8 Wheelchair Friendly Places in New York ...

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New York attractions with wheelchair access are hugely significant.

The fabulous sights, monuments and history are some of the features that make world cities great, but to be truly great, they also have to be accessible to everyone.2

It is absolutely vital that our best city facilities are disabled-friendly which is no mean feat as so many US cities feature ancient buildings when the Americans with Disabilities Act was still centuries in the future.

New York attractions with wheelchair access means everyone can enjoy the best of the Big Apple and appreciate what is so loved and admired.2

Here are 8 Wheelchair friendly places in New York:

1. The Statue of Liberty

The Statue of Liberty

The enduring symbol of not only NYC but of the USA speaks liberty for all, so it is only right and proper that this has to be one of the top wheelchair friendly attractions of New York.

Wheelchair users can reach the 86th floor observation deck in the elevator, but unfortunately, it is not possible to access the upper viewing platforms of the 102nd floor.

Ellis Island is also wheelchair friendly.

2. Central Park

Central Park

It might be a wide open space that you would automatically assume Central Park is one of the obvious disabled friendly attractions in New York, but there are a lot of different terrains throughout the park that means some areas are inaccessible.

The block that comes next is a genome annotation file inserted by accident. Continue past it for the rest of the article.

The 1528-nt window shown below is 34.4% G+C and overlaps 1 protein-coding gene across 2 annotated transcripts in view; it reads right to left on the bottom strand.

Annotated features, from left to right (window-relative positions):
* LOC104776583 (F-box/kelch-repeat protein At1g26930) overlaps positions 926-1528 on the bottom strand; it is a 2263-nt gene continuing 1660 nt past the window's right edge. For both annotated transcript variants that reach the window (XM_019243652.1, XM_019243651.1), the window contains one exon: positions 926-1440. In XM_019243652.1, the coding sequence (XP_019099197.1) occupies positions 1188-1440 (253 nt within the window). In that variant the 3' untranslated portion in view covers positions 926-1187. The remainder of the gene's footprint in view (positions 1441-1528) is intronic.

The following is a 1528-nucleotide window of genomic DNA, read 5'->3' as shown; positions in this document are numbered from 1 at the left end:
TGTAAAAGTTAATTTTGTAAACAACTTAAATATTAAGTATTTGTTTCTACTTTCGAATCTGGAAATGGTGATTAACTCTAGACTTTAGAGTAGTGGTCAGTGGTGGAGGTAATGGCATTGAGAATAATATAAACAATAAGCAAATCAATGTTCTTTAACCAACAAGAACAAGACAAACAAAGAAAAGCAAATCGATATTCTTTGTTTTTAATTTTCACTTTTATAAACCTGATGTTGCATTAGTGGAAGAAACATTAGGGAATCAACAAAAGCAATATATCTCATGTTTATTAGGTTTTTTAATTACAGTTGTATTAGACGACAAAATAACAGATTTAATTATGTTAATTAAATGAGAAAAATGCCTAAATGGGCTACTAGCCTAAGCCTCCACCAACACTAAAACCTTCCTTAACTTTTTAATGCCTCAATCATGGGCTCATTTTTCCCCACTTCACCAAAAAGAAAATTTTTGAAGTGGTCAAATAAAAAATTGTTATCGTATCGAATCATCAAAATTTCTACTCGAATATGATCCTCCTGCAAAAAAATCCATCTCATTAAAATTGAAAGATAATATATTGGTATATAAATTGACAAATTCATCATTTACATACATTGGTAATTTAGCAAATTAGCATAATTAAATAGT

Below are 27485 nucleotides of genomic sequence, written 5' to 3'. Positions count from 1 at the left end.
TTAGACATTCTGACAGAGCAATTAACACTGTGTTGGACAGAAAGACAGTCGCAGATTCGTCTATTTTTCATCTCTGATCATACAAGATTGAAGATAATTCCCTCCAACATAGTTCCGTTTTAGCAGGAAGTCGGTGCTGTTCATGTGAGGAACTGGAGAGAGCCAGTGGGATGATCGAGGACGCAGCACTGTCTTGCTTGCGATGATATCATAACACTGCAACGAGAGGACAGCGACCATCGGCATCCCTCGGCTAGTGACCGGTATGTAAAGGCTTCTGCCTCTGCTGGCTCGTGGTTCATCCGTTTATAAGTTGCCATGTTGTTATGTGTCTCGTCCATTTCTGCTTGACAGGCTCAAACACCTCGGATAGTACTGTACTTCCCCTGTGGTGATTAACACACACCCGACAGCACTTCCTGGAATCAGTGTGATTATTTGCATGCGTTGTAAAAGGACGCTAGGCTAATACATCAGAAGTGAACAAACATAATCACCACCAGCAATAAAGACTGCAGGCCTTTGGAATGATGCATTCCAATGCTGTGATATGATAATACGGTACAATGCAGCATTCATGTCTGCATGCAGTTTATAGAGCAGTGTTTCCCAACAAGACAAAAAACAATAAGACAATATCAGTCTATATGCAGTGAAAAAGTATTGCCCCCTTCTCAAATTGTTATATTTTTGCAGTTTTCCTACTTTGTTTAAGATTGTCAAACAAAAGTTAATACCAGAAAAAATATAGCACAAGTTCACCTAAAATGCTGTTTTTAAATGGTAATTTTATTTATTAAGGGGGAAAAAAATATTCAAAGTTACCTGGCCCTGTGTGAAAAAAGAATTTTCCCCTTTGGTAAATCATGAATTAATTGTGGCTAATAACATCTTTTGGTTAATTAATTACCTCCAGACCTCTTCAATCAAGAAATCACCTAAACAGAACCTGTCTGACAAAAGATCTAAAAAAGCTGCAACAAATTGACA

But, there are miles of trails, tracks and paved areas suitable for wheelchairs including the Strawberry Fields Memorial area and let’s not forget Central Park Zoo.2

There is an excellent page on the zoo website giving full details of their attractions with wheelchair access.

3. Metropolitan Museum of Art

Metropolitan Museum of Art

As one of the world’s best museums, it is only right this too is one of the top wheelchair friendly places in New York.

The fantastic exhibits are in large airy rooms meaning easy access and very easy viewing of the collections and treasures.

The museum really looks after disabled guests - there are plenty of elevators throughout the museum and there are also assistive listening devices as well as real time captioning and sign language interpretation and large print for lectures and exhibitions.

It should be noted though, the Cloisters has limited access for those with mobility issues.

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